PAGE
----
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On the importance of the forward speed of hurricanes in storm surge forecasting: A numerical study

A systematic investigation of storm surge along the coast of Louisiana was conducted by using the fully nonlinear Finite‐Volume Coastal Ocean Model. FVCOM was first applied to Hurricane Rita and validated by in situ measurements. Experiments were conducted with different parameters to evaluate the i... Full description

Journal Title: Geophysical Research Letters 16 April 2009, Vol.36(7), pp.n/a-n/a
Main Author: Rego, João Lima
Other Authors: Li, Chunyan
Format: Electronic Article Electronic Article
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ID: ISSN: 0094-8276 ; E-ISSN: 1944-8007 ; DOI: 10.1029/2008GL036953
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recordid: wj10.1029/2008GL036953
title: On the importance of the forward speed of hurricanes in storm surge forecasting: A numerical study
format: Article
creator:
  • Rego, João Lima
  • Li, Chunyan
subjects:
  • Flooded Volumes
  • Resonance
  • Translation Speed
ispartof: Geophysical Research Letters, 16 April 2009, Vol.36(7), pp.n/a-n/a
description: A systematic investigation of storm surge along the coast of Louisiana was conducted by using the fully nonlinear Finite‐Volume Coastal Ocean Model. FVCOM was first applied to Hurricane Rita and validated by in situ measurements. Experiments were conducted with different parameters to evaluate the impacts of each factor on inundation over a wide and shallow shelf. Results show that a hurricane's forward speed is a significant parameter which has been overlooked in previous studies. Resonance may occur for certain hurricane forward motion speeds: increasing this speed increases peak surge heights while decreasing inland volume of flood. The effects of wind intensity, Radius of Maximum Winds, tidal timing, amplitude, and wind inflow angle were also examined. It was concluded that varying a storm's forward motion may account for variations in flooded volumes equivalent to an upgrade or downgrade of about 1 category on the Saffir‐Simpson scale.
language:
source:
identifier: ISSN: 0094-8276 ; E-ISSN: 1944-8007 ; DOI: 10.1029/2008GL036953
fulltext: fulltext
issn:
  • 0094-8276
  • 00948276
  • 1944-8007
  • 19448007
url: Link


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titleOn the importance of the forward speed of hurricanes in storm surge forecasting: A numerical study
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subjectFlooded Volumes ; Resonance ; Translation Speed
descriptionA systematic investigation of storm surge along the coast of Louisiana was conducted by using the fully nonlinear Finite‐Volume Coastal Ocean Model. FVCOM was first applied to Hurricane Rita and validated by in situ measurements. Experiments were conducted with different parameters to evaluate the impacts of each factor on inundation over a wide and shallow shelf. Results show that a hurricane's forward speed is a significant parameter which has been overlooked in previous studies. Resonance may occur for certain hurricane forward motion speeds: increasing this speed increases peak surge heights while decreasing inland volume of flood. The effects of wind intensity, Radius of Maximum Winds, tidal timing, amplitude, and wind inflow angle were also examined. It was concluded that varying a storm's forward motion may account for variations in flooded volumes equivalent to an upgrade or downgrade of about 1 category on the Saffir‐Simpson scale.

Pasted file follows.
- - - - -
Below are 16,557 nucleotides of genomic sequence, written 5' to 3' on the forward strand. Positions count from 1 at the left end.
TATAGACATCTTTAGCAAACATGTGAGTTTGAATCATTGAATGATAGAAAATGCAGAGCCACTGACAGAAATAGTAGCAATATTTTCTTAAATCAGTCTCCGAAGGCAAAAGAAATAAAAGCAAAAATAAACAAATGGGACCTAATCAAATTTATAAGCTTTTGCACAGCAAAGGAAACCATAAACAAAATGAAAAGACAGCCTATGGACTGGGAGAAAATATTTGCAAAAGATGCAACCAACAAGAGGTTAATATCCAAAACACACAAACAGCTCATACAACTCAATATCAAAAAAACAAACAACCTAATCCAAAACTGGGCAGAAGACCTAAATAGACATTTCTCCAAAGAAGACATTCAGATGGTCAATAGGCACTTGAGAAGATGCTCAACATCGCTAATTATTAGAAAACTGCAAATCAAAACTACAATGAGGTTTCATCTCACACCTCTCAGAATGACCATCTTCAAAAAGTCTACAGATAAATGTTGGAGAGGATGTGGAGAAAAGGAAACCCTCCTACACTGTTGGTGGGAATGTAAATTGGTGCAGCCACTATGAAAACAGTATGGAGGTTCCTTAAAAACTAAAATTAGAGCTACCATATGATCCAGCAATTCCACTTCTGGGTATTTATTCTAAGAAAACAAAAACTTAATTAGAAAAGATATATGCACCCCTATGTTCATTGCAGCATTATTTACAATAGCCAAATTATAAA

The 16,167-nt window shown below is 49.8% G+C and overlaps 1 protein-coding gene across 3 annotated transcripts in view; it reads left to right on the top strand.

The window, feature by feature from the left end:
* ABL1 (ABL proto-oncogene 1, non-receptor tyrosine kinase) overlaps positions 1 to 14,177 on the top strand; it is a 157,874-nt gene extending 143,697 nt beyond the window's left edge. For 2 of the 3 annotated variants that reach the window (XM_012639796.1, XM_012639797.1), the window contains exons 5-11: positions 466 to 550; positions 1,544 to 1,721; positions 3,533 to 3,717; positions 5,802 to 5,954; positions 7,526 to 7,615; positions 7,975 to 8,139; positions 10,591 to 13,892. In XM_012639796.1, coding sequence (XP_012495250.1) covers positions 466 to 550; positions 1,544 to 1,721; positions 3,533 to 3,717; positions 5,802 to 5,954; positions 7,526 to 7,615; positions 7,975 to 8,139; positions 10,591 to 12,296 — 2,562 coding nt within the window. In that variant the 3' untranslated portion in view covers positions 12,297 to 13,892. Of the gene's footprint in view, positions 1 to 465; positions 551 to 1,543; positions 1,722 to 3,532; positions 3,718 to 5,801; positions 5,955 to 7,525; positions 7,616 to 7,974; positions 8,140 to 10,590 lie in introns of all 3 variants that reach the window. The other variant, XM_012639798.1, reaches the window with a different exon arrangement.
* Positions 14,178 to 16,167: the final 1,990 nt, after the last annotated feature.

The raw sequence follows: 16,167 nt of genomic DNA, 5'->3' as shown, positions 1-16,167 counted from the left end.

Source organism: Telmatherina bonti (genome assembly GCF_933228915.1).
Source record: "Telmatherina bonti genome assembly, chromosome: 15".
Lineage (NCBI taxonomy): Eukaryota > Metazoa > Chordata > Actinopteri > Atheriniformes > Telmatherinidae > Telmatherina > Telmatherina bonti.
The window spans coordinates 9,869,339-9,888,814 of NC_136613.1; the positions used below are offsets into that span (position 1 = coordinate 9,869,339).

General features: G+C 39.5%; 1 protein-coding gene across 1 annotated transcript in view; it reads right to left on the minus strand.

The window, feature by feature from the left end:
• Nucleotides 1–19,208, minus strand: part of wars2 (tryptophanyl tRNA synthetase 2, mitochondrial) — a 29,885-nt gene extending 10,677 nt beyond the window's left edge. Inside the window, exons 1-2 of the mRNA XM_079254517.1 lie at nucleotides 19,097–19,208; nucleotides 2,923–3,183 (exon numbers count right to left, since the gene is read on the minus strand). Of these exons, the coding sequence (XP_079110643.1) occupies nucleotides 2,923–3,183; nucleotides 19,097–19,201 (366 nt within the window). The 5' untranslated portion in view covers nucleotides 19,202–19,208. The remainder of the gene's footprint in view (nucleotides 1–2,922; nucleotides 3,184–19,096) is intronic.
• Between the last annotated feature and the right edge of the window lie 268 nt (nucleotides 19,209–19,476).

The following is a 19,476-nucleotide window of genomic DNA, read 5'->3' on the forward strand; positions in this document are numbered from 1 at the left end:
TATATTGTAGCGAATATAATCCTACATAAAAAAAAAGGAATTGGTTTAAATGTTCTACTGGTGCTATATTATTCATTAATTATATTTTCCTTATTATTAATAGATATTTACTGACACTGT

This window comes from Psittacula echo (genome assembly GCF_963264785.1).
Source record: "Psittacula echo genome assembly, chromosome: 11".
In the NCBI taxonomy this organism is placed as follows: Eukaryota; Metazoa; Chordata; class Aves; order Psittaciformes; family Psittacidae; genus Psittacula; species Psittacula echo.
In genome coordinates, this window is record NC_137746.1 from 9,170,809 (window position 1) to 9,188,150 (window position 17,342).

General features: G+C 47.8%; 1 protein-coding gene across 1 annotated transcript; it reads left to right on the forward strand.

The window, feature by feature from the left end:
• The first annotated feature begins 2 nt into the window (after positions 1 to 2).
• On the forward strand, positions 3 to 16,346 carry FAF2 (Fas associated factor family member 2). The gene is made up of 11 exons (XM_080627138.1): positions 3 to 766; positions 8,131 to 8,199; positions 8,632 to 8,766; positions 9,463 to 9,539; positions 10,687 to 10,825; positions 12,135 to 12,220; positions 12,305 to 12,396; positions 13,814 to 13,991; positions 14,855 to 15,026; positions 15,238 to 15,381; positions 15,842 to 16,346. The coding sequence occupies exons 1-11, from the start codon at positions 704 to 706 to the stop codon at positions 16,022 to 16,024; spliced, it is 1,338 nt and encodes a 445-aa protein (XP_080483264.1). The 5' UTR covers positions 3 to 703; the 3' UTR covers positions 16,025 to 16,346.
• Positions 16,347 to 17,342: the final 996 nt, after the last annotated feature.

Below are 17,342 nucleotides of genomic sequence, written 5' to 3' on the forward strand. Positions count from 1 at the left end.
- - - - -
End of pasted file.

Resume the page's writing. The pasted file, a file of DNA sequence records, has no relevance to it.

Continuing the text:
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titleOn the importance of the forward speed of hurricanes in storm surge forecasting: A numerical study
descriptionA systematic investigation of storm surge along the coast of Louisiana was conducted by using the fully nonlinear Finite‐Volume Coastal Ocean Model. FVCOM was first applied to Hurricane Rita and validated by in situ measurements. Experiments were conducted with different parameters to evaluate the impacts of each factor on inundation over a wide and shallow shelf. Results show that a hurricane's forward speed is a significant parameter which has been overlooked in previous studies. Resonance may occur for certain hurricane forward motion speeds: increasing this speed increases peak surge heights while decreasing inland volume of flood. The effects of wind intensity, Radius of Maximum Winds, tidal timing, amplitude, and wind inflow angle were also examined. It was concluded that varying a storm's forward motion may account for variations in flooded volumes equivalent to an upgrade or downgrade of about 1 category on the Saffir‐Simpson scale.
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titleOn the importance of the forward speed of hurricanes in storm surge forecasting: A numerical study
authorRego, João Lima ; Li, Chunyan
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abstractA systematic investigation of storm surge along the coast of Louisiana was conducted by using the fully nonlinear Finite‐Volume Coastal Ocean Model. FVCOM was first applied to Hurricane Rita and validated by in situ measurements. Experiments were conducted with different parameters to evaluate the impacts of each factor on inundation over a wide and shallow shelf. Results show that a hurricane's forward speed is a significant parameter which has been overlooked in previous studies. Resonance may occur for certain hurricane forward motion speeds: increasing this speed increases peak surge heights while decreasing inland volume of flood. The effects of wind intensity, Radius of Maximum Winds, tidal timing, amplitude, and wind inflow angle were also examined. It was concluded that varying a storm's forward motion may account for variations in flooded volumes equivalent to an upgrade or downgrade of about 1 category on the Saffir‐Simpson scale.
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